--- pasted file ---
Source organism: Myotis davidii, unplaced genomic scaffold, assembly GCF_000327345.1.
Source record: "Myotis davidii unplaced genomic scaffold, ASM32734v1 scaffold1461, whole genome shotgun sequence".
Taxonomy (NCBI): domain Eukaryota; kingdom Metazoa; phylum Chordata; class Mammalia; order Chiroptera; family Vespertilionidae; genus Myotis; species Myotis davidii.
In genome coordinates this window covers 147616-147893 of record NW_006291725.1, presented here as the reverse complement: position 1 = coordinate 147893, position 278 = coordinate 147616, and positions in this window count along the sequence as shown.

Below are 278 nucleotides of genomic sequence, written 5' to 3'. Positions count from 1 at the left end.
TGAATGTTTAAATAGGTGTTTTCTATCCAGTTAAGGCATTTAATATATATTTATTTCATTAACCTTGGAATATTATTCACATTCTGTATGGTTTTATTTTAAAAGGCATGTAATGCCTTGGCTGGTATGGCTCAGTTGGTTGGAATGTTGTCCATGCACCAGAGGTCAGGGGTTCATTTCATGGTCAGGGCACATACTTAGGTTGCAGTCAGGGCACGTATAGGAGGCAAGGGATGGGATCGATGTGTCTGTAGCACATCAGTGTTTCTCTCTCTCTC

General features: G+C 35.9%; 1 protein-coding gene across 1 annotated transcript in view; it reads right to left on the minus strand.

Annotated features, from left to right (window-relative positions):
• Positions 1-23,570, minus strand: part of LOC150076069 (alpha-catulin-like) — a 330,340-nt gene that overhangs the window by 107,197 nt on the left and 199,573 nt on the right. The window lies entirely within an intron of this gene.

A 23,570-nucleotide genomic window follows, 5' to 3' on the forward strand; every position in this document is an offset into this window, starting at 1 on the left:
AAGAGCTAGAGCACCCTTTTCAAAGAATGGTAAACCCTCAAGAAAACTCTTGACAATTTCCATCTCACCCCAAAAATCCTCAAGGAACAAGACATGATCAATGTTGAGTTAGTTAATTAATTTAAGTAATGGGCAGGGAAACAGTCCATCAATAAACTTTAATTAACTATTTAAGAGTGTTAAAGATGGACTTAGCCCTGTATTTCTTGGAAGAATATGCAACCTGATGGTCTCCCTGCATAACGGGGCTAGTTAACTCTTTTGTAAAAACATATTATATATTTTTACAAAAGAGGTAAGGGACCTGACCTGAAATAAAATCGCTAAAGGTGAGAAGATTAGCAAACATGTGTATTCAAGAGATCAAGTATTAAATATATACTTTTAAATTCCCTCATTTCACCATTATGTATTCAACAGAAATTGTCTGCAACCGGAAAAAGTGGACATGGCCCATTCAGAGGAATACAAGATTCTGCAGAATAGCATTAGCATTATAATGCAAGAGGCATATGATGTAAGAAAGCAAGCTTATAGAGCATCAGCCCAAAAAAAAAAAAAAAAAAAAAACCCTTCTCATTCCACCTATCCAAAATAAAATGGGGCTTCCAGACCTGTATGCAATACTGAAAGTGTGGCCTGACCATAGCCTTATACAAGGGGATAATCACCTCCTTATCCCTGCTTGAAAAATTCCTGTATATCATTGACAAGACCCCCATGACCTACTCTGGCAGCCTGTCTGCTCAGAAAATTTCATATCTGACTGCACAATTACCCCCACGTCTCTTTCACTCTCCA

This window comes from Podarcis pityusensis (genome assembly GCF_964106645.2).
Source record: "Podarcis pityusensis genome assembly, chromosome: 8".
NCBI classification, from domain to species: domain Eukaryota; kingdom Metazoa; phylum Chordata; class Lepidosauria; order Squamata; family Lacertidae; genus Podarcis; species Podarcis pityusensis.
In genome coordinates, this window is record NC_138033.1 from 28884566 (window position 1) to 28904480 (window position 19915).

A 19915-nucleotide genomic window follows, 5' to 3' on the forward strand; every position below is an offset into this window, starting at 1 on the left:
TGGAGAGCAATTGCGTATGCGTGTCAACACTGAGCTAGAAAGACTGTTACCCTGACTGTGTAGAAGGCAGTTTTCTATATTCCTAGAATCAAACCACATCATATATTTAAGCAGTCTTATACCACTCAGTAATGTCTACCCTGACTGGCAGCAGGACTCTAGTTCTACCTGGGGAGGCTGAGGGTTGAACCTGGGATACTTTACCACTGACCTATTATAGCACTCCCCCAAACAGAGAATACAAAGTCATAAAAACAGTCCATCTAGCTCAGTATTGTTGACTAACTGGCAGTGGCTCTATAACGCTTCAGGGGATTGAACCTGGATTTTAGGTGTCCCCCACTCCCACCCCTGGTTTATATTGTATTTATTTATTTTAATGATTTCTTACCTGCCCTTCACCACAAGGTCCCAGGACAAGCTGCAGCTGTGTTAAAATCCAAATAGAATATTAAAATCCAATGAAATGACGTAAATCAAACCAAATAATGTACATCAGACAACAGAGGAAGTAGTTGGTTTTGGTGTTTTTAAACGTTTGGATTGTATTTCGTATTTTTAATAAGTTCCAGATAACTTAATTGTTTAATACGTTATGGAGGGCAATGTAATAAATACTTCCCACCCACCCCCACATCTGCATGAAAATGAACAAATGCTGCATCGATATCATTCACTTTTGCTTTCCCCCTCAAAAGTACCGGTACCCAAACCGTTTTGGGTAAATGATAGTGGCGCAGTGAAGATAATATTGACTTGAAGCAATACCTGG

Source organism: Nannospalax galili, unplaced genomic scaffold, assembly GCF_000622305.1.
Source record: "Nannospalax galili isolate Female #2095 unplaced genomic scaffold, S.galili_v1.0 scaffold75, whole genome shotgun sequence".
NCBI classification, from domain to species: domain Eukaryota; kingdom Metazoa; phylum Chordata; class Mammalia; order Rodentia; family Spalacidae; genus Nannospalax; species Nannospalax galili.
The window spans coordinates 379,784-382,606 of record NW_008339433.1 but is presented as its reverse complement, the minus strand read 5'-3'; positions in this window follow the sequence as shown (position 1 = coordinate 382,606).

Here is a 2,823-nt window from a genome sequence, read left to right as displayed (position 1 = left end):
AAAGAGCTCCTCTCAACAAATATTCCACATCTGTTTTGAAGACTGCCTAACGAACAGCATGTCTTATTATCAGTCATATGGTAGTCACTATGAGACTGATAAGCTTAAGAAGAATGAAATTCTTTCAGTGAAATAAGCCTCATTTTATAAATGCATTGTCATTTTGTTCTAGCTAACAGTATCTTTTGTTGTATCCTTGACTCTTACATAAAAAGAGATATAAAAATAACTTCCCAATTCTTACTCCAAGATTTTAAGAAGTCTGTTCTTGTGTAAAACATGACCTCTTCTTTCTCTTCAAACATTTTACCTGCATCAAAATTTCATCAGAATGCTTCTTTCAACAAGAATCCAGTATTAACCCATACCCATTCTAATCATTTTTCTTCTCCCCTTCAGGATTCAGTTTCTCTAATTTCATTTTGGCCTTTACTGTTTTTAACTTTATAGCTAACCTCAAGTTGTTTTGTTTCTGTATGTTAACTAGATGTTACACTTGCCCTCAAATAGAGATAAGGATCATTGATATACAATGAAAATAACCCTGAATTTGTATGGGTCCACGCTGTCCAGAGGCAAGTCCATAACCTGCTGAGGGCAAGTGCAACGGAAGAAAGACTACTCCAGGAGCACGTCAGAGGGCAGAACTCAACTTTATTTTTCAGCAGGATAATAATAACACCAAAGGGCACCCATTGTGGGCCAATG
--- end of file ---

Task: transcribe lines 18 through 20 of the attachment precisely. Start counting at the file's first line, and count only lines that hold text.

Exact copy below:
Source organism: Nannospalax galili, unplaced genomic scaffold, assembly GCF_000622305.1.
Source record: "Nannospalax galili isolate Female #2095 unplaced genomic scaffold, S.galili_v1.0 scaffold75, whole genome shotgun sequence".
NCBI classification, from domain to species: domain Eukaryota; kingdom Metazoa; phylum Chordata; class Mammalia; order Rodentia; family Spalacidae; genus Nannospalax; species Nannospalax galili.